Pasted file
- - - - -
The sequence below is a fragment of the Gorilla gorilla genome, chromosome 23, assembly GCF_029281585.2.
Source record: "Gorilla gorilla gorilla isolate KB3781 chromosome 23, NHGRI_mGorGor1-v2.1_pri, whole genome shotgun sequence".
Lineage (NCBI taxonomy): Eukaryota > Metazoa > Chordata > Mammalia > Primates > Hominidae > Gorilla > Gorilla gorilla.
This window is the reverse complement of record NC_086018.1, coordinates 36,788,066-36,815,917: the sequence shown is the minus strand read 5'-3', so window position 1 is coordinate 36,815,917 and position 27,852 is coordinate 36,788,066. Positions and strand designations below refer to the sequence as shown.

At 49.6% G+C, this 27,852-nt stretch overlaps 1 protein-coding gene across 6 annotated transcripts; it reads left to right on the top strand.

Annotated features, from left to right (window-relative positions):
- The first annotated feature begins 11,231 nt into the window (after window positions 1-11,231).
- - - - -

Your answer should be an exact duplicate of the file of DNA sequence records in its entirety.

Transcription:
The sequence below is a fragment of the Gorilla gorilla genome, chromosome 23, assembly GCF_029281585.2.
Source record: "Gorilla gorilla gorilla isolate KB3781 chromosome 23, NHGRI_mGorGor1-v2.1_pri, whole genome shotgun sequence".
Lineage (NCBI taxonomy): Eukaryota > Metazoa > Chordata > Mammalia > Primates > Hominidae > Gorilla > Gorilla gorilla.
This window is the reverse complement of record NC_086018.1, coordinates 36,788,066-36,815,917: the sequence shown is the minus strand read 5'-3', so window position 1 is coordinate 36,815,917 and position 27,852 is coordinate 36,788,066. Positions and strand designations below refer to the sequence as shown.

At 49.6% G+C, this 27,852-nt stretch overlaps 1 protein-coding gene across 6 annotated transcripts; it reads left to right on the top strand.

Annotated features, from left to right (window-relative positions):
- The first annotated feature begins 11,231 nt into the window (after window positions 1-11,231).